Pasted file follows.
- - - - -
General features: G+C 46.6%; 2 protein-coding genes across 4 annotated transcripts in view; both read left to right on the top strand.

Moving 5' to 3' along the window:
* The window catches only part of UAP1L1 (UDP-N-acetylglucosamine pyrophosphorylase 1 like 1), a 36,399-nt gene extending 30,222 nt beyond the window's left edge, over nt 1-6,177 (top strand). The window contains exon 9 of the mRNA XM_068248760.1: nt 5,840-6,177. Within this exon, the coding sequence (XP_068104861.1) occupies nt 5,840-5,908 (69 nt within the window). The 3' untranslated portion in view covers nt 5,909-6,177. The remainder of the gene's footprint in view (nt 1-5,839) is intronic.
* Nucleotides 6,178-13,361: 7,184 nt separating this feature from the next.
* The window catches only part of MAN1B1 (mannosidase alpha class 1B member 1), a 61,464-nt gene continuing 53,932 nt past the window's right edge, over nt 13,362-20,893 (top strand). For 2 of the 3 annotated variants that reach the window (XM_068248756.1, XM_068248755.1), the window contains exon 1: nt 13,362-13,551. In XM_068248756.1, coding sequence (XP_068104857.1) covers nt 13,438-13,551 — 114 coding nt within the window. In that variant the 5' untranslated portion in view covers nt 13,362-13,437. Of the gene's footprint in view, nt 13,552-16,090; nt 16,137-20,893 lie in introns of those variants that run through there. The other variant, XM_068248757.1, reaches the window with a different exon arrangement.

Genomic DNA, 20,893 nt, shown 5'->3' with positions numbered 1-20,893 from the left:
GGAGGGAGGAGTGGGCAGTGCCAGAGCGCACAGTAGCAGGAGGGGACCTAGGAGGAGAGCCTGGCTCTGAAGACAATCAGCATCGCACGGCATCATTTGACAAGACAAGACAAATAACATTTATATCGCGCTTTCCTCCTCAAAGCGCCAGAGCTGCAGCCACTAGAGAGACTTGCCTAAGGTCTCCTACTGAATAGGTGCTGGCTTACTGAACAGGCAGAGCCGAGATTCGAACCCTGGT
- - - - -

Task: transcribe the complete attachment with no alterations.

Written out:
General features: G+C 46.6%; 2 protein-coding genes across 4 annotated transcripts in view; both read left to right on the top strand.

Moving 5' to 3' along the window:
* The window catches only part of UAP1L1 (UDP-N-acetylglucosamine pyrophosphorylase 1 like 1), a 36,399-nt gene extending 30,222 nt beyond the window's left edge, over nt 1-6,177 (top strand). The window contains exon 9 of the mRNA XM_068248760.1: nt 5,840-6,177. Within this exon, the coding sequence (XP_068104861.1) occupies nt 5,840-5,908 (69 nt within the window). The 3' untranslated portion in view covers nt 5,909-6,177. The remainder of the gene's footprint in view (nt 1-5,839) is intronic.
* Nucleotides 6,178-13,361: 7,184 nt separating this feature from the next.
* The window catches only part of MAN1B1 (mannosidase alpha class 1B member 1), a 61,464-nt gene continuing 53,932 nt past the window's right edge, over nt 13,362-20,893 (top strand). For 2 of the 3 annotated variants that reach the window (XM_068248756.1, XM_068248755.1), the window contains exon 1: nt 13,362-13,551. In XM_068248756.1, coding sequence (XP_068104857.1) covers nt 13,438-13,551 — 114 coding nt within the window. In that variant the 5' untranslated portion in view covers nt 13,362-13,437. Of the gene's footprint in view, nt 13,552-16,090; nt 16,137-20,893 lie in introns of those variants that run through there. The other variant, XM_068248757.1, reaches the window with a different exon arrangement.

Genomic DNA, 20,893 nt, shown 5'->3' with positions numbered 1-20,893 from the left:
GGAGGGAGGAGTGGGCAGTGCCAGAGCGCACAGTAGCAGGAGGGGACCTAGGAGGAGAGCCTGGCTCTGAAGACAATCAGCATCGCACGGCATCATTTGACAAGACAAGACAAATAACATTTATATCGCGCTTTCCTCCTCAAAGCGCCAGAGCTGCAGCCACTAGAGAGACTTGCCTAAGGTCTCCTACTGAATAGGTGCTGGCTTACTGAACAGGCAGAGCCGAGATTCGAACCCTGGT